• Surgical removal of the sialolith
  • Removal of the whole involved S.G
bacterial sialadentis
Bacterial sialadentis
  • Parotitis and sabmandibulitis
  • Acute or chronic bacterial infection of terminal acini or parenchyma of S.G

Acute bacterial infections

  • most commonly affect the parotid gland
  • Most cases are unilateral
  • may occur at any age

Clinical features :

  • swelling
  • redness
  • Tenderness
  • Malaise
  • Enlarged regional lymph nodes
  • suppuration may also be noted

Untreated acute suppurative infections typically form abscesses.


Chronic bacterial infection :

can affect any of major S.G

causing extensive swelling and culminating in


may be a consequence of un-Tx acute sialadenitis or some types of obstruction .

intermittent swelling, pain when eating,

and superimposed infection resulting from salivary stasis


RG features :

Sialography is contraindicated in acute infections

  • Epithelial flattening may lead to mildly dilated terminal ducts and saclike acini, which is demonstrable with sialography.
  • even distribution throughout the gland is seen

in recurrent parotitis and autoimmune disorders

US may distinguish between diffuse inflammation and suppuration

  • MRI is an appropriate alternative
  • examination in cases which sialography is contraindicated


  • attention to oral hygiene
  • local massage
  • increased fluid intake
  • oral sialogogs (sour citrus fruit wedges or salivary stimulants).
  • antibiotic regimen may also be indicated.
  • surgical remedies ranging from partial to total

excision of the gland

  • Ductalsialadenitis
  • inflammation of the ductal system of the salivary glands.
  • Clinical features :

** sialectasia or dilation of ductal system

** sausage-string appearance of the main

duct and its major branches

Tx : as tx of sialadenitis


Lateral view of a sialogram of a parotid gland demonstrating

a negative fill defect (arrow) representing a noncalcifiedsialolith

and prominent intermittent stricture and dilation of the main and secondary

ducts, which is typical of advanced sialodochitis.

autoimmune sialadenitis
Autoimmune Sialadenitis
  • Myoepithelialsialadenitis, Sjögren syndrome, benign lymphoepithelial Lesion Mikulicz disease , sicca syndrome, dacryosialoadenopathiaatrophicans, and autoimmune sialosis
  • group of disorders that affect the salivary glands and share an autosensitivity

Clinical features :

** range from recurrent painless swelling of

the salivary glands (usually the parotid gland) to a stage that includes enlargement of the lacrimal glands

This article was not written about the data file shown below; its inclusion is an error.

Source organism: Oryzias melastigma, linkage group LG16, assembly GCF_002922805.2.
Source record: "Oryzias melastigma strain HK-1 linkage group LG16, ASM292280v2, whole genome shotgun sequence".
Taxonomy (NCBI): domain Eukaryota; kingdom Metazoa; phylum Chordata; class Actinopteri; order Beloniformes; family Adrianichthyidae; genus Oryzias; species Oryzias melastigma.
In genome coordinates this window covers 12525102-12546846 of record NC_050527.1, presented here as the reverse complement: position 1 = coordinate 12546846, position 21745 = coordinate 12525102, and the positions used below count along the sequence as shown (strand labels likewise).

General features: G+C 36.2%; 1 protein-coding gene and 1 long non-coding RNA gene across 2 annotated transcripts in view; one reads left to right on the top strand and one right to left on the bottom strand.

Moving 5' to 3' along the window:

** xerostomia and xerophthalmia

  • diagnosis can be made on the basis of any two of the following three features:

Dry mouth, dry eyes, and rheumatoid disease.


most common in adults (40- 60 year-old )

  • 90% to 95% female prevalence.
  • 44 times greater risk for development of non-Hodgkin lymphoma

RG features :

  • early stages :

** punctate and globular spheric collection

of contrast agent throughout the G >>>> sialectases

**main duct may appear normal, but the intraglandular ducts may be narrowed or not even evident

  • As the disease progresses :

** the collections of contrast agent increase in size and are irregular in shape >> cavitarysialectases

** larger cavities of contrast agent and dilation of

the main ductal system may also be present

**Cavitation and glandular fibrosis are the result of recurrent


  • At the end point of this disorder, complete destruction of the gland occurs

D/D :

  • chronic bacterial OR granulomatous infections
  • multiple parotid cysts associated with (HIV) infection.
conventional sialography of left parotid
Conventional Sialography of Left Parotid.

Lateral projection demonstrates punctatesialectases distribute throughout the gland, which is suggestive of autoimmune sialadenitis. Clinical/histopathologic diagnosis was Sjögren syndrome

Anteroposterior projection of

the same gland.

sialography of the left parotid
Sialography of the Left Parotid.

Punctate (small spheric), globular (larger spheric), and cavitary (larger, irregular) sialectases with some dilation of the main duct are suggestive of advanced autoimmune disease with parenchymal destruction with retrograde infection in lateral (A) and anteroposterior (B) projections. Clinical/histopathologic diagnosis was Sjögren syndrome


Tx :

Relief of symptoms.

  • Underlying systemic rheumatoid conditions are typically treated with anti-inflammatory agents, corticosteroids, and immunosuppressive therapeutic agents .
  • Salivary stimulants
  • increased fluid intake
  • artificial saliva and tears
  • surgically by local or
  • total excision of the symptomatic gland.
non inflammatory disorders
Non-inflammatory disorders

1- Sialadenosis